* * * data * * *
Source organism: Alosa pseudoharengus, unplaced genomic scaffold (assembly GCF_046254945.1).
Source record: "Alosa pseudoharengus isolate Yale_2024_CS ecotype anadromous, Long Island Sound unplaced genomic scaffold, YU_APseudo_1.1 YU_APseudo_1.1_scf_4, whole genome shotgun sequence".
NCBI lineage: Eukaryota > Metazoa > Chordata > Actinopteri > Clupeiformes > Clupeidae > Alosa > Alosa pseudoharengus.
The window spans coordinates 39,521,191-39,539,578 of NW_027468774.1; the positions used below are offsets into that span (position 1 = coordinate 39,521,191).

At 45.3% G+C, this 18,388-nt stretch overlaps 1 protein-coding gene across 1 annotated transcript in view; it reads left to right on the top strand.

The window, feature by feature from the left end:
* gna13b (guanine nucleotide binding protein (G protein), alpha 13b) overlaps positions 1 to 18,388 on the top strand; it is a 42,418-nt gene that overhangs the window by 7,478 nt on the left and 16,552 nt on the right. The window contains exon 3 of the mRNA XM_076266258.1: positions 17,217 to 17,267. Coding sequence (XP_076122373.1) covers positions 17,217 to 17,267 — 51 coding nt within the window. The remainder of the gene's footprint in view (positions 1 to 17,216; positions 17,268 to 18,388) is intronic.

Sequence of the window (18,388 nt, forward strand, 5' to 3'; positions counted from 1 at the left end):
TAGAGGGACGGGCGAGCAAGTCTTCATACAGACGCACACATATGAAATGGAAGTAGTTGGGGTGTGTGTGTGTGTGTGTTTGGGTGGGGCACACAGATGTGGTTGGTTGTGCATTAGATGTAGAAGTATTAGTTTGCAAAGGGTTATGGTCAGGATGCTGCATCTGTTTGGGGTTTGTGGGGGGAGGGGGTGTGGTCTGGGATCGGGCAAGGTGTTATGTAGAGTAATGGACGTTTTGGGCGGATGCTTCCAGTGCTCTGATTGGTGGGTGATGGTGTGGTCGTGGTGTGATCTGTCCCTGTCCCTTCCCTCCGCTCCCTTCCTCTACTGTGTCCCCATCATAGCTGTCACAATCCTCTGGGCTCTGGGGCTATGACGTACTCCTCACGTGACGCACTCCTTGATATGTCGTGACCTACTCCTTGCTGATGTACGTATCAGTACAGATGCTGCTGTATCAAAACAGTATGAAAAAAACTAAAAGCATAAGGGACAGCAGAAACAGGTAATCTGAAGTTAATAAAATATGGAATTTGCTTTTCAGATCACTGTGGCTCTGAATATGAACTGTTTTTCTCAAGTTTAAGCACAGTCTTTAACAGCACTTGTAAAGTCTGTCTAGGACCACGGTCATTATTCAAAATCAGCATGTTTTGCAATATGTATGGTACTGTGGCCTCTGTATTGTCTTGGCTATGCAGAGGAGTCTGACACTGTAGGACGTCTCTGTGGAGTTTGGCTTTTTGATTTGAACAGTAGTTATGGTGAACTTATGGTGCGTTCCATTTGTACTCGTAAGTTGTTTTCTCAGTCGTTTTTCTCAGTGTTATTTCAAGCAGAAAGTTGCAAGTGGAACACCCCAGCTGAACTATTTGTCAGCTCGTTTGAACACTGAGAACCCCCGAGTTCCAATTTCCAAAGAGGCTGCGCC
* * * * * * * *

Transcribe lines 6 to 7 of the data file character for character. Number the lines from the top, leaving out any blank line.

The window, feature by feature from the left end:
* gna13b (guanine nucleotide binding protein (G protein), alpha 13b) overlaps positions 1 to 18,388 on the top strand; it is a 42,418-nt gene that overhangs the window by 7,478 nt on the left and 16,552 nt on the right. The window contains exon 3 of the mRNA XM_076266258.1: positions 17,217 to 17,267. Coding sequence (XP_076122373.1) covers positions 17,217 to 17,267 — 51 coding nt within the window. The remainder of the gene's footprint in view (positions 1 to 17,216; positions 17,268 to 18,388) is intronic.